Several countries are reporting record numbers of children being hospitalised as omicron spreads, with babies especially likely to be admitted. While this has led to claims that omicron is more likely to cause severe illness in children, in fact almost all the evidence suggests that, compared with earlier variants, omicron causes less severe illness in infected children.
“This is a very reassuring picture,” says Camilla Kingdon at the Royal College of Paediatrics and Child Health in the UK.
The scale of hospitalisations of children is largely due to the record number of omicron cases. “There are clearly more admissions of children because there are more infections around,” says Russell Viner at University College London.
That said, in both South Africa and the UK, a higher proportion of children relative to adults have been admitted to hospital compared with earlier waves. This may be partly due to the fact that children under 12 aren’t being vaccinated in these countries, while very young children are less likely to have immunity from past infections.
“It may just be that because of vaccination and infection having been through the elderly and the younger adults, we are seeing a much harder hit in the younger age groups,” says Calum Semple at the University of Liverpool, UK.
It could also be partly due to omicron being more likely to cause symptoms in children than other variants, he says. But most children admitted to hospital aren’t as ill as those admitted during previous waves. “These are not particularly sick children,” says Semple.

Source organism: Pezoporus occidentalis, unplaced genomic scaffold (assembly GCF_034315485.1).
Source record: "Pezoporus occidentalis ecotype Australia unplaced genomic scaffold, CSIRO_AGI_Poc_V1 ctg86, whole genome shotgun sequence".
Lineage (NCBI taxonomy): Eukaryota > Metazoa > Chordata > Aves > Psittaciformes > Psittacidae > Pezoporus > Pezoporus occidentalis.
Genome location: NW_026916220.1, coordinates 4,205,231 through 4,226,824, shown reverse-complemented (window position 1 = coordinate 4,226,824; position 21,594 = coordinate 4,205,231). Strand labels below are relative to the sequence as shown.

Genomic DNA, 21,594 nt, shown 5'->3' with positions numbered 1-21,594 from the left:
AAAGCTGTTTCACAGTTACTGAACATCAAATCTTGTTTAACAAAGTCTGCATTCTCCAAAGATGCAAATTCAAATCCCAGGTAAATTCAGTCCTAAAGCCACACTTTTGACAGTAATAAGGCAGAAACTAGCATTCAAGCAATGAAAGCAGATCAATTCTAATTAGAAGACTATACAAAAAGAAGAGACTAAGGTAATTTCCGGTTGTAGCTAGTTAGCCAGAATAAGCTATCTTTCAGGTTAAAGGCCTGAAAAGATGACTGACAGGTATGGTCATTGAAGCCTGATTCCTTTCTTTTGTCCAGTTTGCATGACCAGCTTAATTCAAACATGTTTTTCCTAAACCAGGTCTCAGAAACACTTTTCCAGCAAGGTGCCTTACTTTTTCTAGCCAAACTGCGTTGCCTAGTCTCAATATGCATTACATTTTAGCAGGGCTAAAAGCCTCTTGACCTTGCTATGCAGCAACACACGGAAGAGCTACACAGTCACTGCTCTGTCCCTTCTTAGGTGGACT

However, he and others are still urging all those who are eligible to get vaccinated, especially pregnant people. Vaccinated parents are less likely to infect their children, while protective antibodies can be passed to babies via the placenta before birth and via breast milk afterwards.
“It’s really good for both the mother and baby,” says Kingdon.
In South Africa, the first country hit by omicron, there was a rapid rise in the number of children being hospitalised. “Children made up a bigger proportion of all admissions in the fourth wave,” says Waasila Jassat at the National Institute for Communicable Diseases in South Africa.
However, a lower proportion of those admitted have become severely ill. While 7 per cent of hospitalised people during South Africa’s omicron wave were aged under 20 compared with 4 per cent during the delta wave, only 15 per cent required oxygen compared with 23 per cent for delta, and 2 per cent died compared with 4 per cent for delta, according to Jassat’s latest analysis.
In the UK, a similar picture is emerging of relatively more children being admitted to hospital but having milder disease.
Semple has done a “rough-and-ready” analysis of data from some 140 hospitals across the UK, roughly half the total. The findings, released today, show that of those hospitalised with omicron who were aged 17 or under, around 42 per cent were under 1 year old, compared with 30 per cent during earlier waves. Children from the most deprived areas are also being affected more than any other group, says Semple.